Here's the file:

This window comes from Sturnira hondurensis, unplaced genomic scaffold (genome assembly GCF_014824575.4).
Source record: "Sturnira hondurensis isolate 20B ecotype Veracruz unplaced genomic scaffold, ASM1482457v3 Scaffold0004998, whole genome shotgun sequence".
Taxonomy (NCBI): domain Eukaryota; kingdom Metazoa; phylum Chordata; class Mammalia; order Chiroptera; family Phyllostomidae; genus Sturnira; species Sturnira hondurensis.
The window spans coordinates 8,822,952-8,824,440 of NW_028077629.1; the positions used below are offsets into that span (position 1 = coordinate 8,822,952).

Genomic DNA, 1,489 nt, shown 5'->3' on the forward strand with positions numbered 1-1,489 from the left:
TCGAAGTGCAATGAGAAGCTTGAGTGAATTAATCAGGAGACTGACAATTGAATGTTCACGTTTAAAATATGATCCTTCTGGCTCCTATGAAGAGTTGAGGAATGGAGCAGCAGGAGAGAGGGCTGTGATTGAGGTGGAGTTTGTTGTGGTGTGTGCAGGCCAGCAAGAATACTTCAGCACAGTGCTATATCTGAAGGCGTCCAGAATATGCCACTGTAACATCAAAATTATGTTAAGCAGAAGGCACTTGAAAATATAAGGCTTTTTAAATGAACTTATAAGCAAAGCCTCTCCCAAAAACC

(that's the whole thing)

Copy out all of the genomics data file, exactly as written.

This window comes from Sturnira hondurensis, unplaced genomic scaffold (genome assembly GCF_014824575.4).
Source record: "Sturnira hondurensis isolate 20B ecotype Veracruz unplaced genomic scaffold, ASM1482457v3 Scaffold0004998, whole genome shotgun sequence".
Taxonomy (NCBI): domain Eukaryota; kingdom Metazoa; phylum Chordata; class Mammalia; order Chiroptera; family Phyllostomidae; genus Sturnira; species Sturnira hondurensis.
The window spans coordinates 8,822,952-8,824,440 of NW_028077629.1; the positions used below are offsets into that span (position 1 = coordinate 8,822,952).

Genomic DNA, 1,489 nt, shown 5'->3' on the forward strand with positions numbered 1-1,489 from the left:
TCGAAGTGCAATGAGAAGCTTGAGTGAATTAATCAGGAGACTGACAATTGAATGTTCACGTTTAAAATATGATCCTTCTGGCTCCTATGAAGAGTTGAGGAATGGAGCAGCAGGAGAGAGGGCTGTGATTGAGGTGGAGTTTGTTGTGGTGTGTGCAGGCCAGCAAGAATACTTCAGCACAGTGCTATATCTGAAGGCGTCCAGAATATGCCACTGTAACATCAAAATTATGTTAAGCAGAAGGCACTTGAAAATATAAGGCTTTTTAAATGAACTTATAAGCAAAGCCTCTCCCAAAAACC